G3 15 0.33 (0.00-1.85) 3.83 (3.31-3.92) 4.00 (3.63-4.00) 30.47 ± 3.71 
Non- 19 2.50 (1.14-3.20) 3.20 (2.58-3.83) 2.00 (1.31-3.67) 17.51 ± 2.83 
invasivea
Invasiveb 33 1.67 (0.0-2.52)  3.67 (2.92-3.89) 3.50 (2.71-4.00) 19.41 ± 2.86 
Superficialc 38 2.00 (1.08-3.17) 3.10 (2.33-3.78) 2.83 (1.83-3.83) 15.69 ± 1.79 
Muscled 14 0.17 (0.00-1.67) 3.89 (3.75-3.92) 3.88 (2.67-4.00) 24.59 ± 4.43 
Invasived
The suffixes a b, c and d denote pTa; (pT1 + pT2); (pTa + pT1) and pT2 tumour stages respectively.
Data for NQO1, P450R and GLUT-1 are presented as the median score (± interquartile range) of two observers.
Data for proliferation index are presented as mean score ± S.E of two observers.
Specimens were rated between 0 and 4 for NQO1, P450R and GLUT-1 and proliferation index was calculated as % Ki67 positivity.

In closing, it is to be understood that although aspects of the present specification are highlighted by referring to specific embodiments, one skilled in the art will readily appreciate that these disclosed embodiments are only illustrative of the principles of the subject matter disclosed herein. Therefore, it should be understood that the disclosed subject matter is in no way limited to a particular methodology, protocol, and/or reagent, etc., described herein. As such, various modifications or changes to or alternative configurations of the disclosed subject matter can be made in accordance with the teachings herein without departing from the spirit of the present specification. Lastly, the terminology used herein is for the purpose of describing particular embodiments only, and is not intended to limit the scope of the present invention, which is defined solely by the claims. Accordingly, the present invention is not limited to that precisely as shown and described.

Certain embodiments of the present invention are described herein, including the best mode known to the inventors for carrying out the invention. Of course, variations on these described embodiments will become apparent to those of ordinary skill in the art upon reading the foregoing description. The inventor expects skilled artisans to employ such variations as appropriate, and the inventors intend for the present invention to be practiced otherwise than specifically described herein. Accordingly, this invention includes all modifications and equivalents of the subject matter recited in the claims appended hereto as permitted by applicable law. Moreover, any combination of the above-described embodiments in all possible variations thereof is encompassed by the invention unless otherwise indicated herein or otherwise clearly contradicted by context.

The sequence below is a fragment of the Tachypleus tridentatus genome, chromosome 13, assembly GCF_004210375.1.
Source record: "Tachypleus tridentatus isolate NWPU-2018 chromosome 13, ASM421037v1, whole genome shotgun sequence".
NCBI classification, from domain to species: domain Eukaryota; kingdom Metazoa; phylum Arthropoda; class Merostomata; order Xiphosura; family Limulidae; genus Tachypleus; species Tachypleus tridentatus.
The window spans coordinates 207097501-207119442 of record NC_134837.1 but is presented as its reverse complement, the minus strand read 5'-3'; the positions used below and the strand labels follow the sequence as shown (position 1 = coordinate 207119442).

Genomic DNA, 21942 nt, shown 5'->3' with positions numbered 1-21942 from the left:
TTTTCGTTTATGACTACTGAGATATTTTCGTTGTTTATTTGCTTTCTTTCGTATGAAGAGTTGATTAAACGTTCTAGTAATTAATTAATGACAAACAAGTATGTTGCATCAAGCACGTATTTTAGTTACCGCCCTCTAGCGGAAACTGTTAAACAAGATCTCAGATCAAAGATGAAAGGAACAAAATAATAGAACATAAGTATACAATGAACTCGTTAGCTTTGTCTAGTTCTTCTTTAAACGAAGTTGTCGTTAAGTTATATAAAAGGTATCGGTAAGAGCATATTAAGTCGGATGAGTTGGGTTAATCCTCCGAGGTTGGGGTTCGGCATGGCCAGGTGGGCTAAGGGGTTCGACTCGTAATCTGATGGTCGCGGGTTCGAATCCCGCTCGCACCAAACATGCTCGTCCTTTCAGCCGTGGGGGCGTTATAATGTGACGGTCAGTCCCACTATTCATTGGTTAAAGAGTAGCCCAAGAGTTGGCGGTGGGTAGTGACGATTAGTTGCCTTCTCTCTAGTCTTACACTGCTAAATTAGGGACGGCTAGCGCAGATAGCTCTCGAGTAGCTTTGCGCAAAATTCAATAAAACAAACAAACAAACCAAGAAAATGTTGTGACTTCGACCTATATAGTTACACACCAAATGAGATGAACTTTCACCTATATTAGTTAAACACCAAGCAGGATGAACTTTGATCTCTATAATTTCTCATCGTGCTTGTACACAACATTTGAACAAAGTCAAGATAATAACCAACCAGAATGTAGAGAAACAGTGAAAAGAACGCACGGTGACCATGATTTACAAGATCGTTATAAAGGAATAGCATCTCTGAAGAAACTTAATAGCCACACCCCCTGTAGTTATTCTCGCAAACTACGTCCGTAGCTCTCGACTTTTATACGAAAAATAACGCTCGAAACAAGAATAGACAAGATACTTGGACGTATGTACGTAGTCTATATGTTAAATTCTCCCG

Groupings of alternative embodiments, elements, or steps of the present invention are not to be construed as limitations. Each group member may be referred to and claimed individually or in any combination with other group members disclosed herein. It is anticipated that one or more members of a group may be included in, or deleted from, a group for reasons of convenience and/or patentability. When any such inclusion or deletion occurs, the specification is deemed to contain the group as modified thus fulfilling the written description of all Markush groups used in the appended claims.

Unless otherwise indicated, all numbers expressing a characteristic, item, quantity, parameter, property, term, and so forth used in the present specification and claims are to be understood as being modified in all instances by the term “about.” As used herein, the term “about” means that the characteristic, item, quantity, parameter, property, or term so qualified encompasses a range of plus or minus ten percent above and below the value of the stated characteristic, item, quantity, parameter, property, or term. Accordingly, unless indicated to the contrary, the numerical parameters set forth in the specification and attached claims are approximations that may vary. At the very least, and not as an attempt to limit the application of the doctrine of equivalents to the scope of the claims, each numerical indication should at least be construed in light of the number of reported significant digits and by applying ordinary rounding techniques. Notwithstanding that the numerical ranges and values setting forth the broad scope of the invention are approximations, the numerical ranges and values set forth in the specific examples are reported as precisely as possible. Any numerical range or value, however, inherently contains certain errors necessarily resulting from the standard deviation found in their respective testing measurements. Recitation of numerical ranges of values herein is merely intended to serve as a shorthand method of referring individually to each separate numerical value falling within the range. Unless otherwise indicated herein, each individual value of a numerical range is incorporated into the present specification as if it were individually recited herein.

The terms “a,” “an,” “the” and similar referents used in the context of describing the present invention (especially in the context of the following claims) are to be construed to cover both the singular and the plural, unless otherwise indicated herein or clearly contradicted by context. All methods described herein can be performed in any suitable order unless otherwise indicated herein or otherwise clearly contradicted by context. The use of any and all examples, or exemplary language (e.g., “such as”) provided herein is intended merely to better illuminate the present invention and does not pose a limitation on the scope of the invention otherwise claimed. No language in the present specification should be construed as indicating any non-claimed element essential to the practice of the invention.